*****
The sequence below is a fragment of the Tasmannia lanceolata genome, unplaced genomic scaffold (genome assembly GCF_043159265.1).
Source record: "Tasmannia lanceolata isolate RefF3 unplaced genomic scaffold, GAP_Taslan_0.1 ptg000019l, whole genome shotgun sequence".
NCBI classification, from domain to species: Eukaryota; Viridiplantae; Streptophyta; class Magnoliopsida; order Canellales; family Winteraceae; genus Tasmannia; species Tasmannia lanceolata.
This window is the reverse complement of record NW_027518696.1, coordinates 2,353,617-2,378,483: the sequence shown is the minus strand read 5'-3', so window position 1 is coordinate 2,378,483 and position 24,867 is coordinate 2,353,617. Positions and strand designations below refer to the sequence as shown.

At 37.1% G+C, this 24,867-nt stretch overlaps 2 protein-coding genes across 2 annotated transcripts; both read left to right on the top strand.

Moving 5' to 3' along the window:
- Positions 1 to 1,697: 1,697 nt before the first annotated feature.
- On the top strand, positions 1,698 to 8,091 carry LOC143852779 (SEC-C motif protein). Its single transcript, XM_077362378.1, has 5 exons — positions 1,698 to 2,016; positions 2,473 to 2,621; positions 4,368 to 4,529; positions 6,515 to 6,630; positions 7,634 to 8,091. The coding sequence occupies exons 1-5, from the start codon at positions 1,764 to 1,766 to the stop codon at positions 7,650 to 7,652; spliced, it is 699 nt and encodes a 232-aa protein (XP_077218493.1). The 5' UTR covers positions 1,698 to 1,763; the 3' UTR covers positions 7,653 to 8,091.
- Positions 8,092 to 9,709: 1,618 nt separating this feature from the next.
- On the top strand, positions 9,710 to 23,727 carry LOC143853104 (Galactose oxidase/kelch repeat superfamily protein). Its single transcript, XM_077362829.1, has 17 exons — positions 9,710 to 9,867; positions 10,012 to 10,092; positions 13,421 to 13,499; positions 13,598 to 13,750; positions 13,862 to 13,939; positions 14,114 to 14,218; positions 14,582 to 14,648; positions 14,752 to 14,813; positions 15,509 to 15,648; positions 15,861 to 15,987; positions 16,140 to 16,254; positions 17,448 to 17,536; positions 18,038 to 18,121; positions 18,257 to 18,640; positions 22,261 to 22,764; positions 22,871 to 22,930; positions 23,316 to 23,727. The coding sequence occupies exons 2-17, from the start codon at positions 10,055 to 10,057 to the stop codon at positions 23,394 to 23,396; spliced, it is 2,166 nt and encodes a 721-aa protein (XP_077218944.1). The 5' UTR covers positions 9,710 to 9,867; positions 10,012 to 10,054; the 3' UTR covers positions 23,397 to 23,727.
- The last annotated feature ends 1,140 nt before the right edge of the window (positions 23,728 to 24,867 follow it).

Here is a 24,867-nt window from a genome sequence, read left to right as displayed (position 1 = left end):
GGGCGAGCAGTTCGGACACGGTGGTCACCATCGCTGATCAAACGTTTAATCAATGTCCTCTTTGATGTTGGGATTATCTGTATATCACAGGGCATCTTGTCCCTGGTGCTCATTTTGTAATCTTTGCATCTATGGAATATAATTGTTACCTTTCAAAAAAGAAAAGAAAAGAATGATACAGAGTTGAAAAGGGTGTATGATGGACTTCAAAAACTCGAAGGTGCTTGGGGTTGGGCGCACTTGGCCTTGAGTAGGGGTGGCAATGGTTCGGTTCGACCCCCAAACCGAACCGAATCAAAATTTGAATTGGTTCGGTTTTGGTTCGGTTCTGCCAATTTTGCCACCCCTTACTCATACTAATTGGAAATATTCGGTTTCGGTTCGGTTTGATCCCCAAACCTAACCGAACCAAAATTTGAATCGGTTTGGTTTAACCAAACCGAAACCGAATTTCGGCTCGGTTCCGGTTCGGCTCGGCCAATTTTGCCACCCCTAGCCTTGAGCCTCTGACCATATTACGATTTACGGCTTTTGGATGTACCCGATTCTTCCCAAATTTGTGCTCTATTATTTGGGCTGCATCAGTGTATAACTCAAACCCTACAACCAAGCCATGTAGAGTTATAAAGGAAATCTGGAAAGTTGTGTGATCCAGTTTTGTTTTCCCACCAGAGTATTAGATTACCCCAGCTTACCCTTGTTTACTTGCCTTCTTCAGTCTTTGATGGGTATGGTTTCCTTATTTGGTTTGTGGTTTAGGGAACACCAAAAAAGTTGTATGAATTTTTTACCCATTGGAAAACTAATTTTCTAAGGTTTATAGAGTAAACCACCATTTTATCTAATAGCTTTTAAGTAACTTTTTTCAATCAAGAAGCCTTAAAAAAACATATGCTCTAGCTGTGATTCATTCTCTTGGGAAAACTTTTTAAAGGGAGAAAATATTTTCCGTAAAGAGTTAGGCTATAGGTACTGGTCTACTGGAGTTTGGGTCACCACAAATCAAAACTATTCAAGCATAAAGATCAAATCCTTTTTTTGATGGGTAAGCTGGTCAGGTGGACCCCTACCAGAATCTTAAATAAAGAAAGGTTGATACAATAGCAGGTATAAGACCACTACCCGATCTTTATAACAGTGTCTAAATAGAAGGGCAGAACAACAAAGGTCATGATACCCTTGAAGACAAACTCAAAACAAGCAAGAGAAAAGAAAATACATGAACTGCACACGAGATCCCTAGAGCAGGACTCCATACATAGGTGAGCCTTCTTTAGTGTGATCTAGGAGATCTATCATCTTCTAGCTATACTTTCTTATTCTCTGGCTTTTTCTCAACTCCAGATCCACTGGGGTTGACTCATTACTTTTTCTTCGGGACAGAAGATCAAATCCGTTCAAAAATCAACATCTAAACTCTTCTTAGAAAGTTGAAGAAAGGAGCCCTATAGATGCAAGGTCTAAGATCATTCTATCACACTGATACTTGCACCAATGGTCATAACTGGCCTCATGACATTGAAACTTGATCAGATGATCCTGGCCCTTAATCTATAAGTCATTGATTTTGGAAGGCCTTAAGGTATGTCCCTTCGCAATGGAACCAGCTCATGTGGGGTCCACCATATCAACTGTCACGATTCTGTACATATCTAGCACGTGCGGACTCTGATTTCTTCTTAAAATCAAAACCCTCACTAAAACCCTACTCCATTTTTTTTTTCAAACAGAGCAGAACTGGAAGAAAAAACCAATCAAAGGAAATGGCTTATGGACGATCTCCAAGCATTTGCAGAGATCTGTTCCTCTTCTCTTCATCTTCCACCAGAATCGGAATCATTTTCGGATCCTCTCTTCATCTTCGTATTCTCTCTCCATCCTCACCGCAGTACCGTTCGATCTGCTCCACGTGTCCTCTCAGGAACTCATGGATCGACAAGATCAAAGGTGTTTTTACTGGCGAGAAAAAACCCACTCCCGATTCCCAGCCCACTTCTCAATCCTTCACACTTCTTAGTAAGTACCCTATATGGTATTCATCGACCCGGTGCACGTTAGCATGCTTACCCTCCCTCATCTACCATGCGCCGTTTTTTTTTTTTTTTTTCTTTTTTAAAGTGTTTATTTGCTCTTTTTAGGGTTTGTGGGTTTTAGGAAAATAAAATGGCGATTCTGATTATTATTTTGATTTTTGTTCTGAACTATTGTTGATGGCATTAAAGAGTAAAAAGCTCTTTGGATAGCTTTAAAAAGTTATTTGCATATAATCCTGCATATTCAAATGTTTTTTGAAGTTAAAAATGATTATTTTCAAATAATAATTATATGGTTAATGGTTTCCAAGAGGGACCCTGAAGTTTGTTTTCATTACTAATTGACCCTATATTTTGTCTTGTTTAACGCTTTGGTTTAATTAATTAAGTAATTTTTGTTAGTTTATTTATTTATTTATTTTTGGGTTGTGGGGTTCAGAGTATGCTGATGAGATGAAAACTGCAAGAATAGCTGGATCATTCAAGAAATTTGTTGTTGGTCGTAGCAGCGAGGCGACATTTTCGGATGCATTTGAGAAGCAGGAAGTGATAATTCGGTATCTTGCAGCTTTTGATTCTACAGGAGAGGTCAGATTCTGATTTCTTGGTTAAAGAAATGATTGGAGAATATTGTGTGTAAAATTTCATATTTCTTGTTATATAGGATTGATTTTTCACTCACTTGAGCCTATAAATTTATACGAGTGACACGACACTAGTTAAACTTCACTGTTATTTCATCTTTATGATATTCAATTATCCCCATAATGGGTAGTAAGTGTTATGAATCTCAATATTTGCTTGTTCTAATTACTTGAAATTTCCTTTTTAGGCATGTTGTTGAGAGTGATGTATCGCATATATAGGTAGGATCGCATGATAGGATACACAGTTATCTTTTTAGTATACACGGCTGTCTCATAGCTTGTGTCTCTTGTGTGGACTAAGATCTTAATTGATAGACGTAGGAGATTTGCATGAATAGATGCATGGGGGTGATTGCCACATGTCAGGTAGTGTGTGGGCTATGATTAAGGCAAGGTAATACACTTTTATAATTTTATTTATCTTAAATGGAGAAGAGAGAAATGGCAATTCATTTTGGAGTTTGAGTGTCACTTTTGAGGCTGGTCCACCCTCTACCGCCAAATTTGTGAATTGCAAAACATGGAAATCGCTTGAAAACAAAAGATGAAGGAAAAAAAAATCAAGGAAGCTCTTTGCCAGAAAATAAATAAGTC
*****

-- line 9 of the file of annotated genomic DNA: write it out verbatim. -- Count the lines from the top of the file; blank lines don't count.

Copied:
- Positions 8,092 to 9,709: 1,618 nt separating this feature from the next.